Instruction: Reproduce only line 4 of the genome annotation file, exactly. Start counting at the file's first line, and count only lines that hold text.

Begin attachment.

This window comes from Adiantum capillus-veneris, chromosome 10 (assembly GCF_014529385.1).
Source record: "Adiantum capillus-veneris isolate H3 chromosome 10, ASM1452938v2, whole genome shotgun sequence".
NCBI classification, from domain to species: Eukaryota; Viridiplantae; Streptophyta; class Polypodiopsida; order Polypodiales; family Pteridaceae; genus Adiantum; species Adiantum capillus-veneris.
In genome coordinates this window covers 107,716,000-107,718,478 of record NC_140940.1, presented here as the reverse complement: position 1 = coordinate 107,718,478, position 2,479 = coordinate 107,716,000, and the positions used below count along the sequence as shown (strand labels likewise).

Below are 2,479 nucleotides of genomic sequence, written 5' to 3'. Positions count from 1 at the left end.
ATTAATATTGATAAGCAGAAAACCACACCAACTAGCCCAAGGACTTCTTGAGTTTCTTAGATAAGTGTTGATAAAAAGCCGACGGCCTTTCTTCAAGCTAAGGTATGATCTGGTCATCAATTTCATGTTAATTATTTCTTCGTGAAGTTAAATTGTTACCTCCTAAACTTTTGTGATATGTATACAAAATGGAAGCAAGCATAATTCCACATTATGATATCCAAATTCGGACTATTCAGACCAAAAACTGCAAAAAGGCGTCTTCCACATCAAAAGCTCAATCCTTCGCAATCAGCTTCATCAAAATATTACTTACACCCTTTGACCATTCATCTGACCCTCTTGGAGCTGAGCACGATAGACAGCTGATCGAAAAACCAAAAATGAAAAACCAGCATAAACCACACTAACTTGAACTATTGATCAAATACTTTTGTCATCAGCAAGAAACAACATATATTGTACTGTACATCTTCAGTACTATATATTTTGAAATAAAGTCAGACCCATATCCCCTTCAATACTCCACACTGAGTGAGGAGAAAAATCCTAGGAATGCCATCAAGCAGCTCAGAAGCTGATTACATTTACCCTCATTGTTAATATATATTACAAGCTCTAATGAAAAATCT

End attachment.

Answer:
In genome coordinates this window covers 107,716,000-107,718,478 of record NC_140940.1, presented here as the reverse complement: position 1 = coordinate 107,718,478, position 2,479 = coordinate 107,716,000, and the positions used below count along the sequence as shown (strand labels likewise).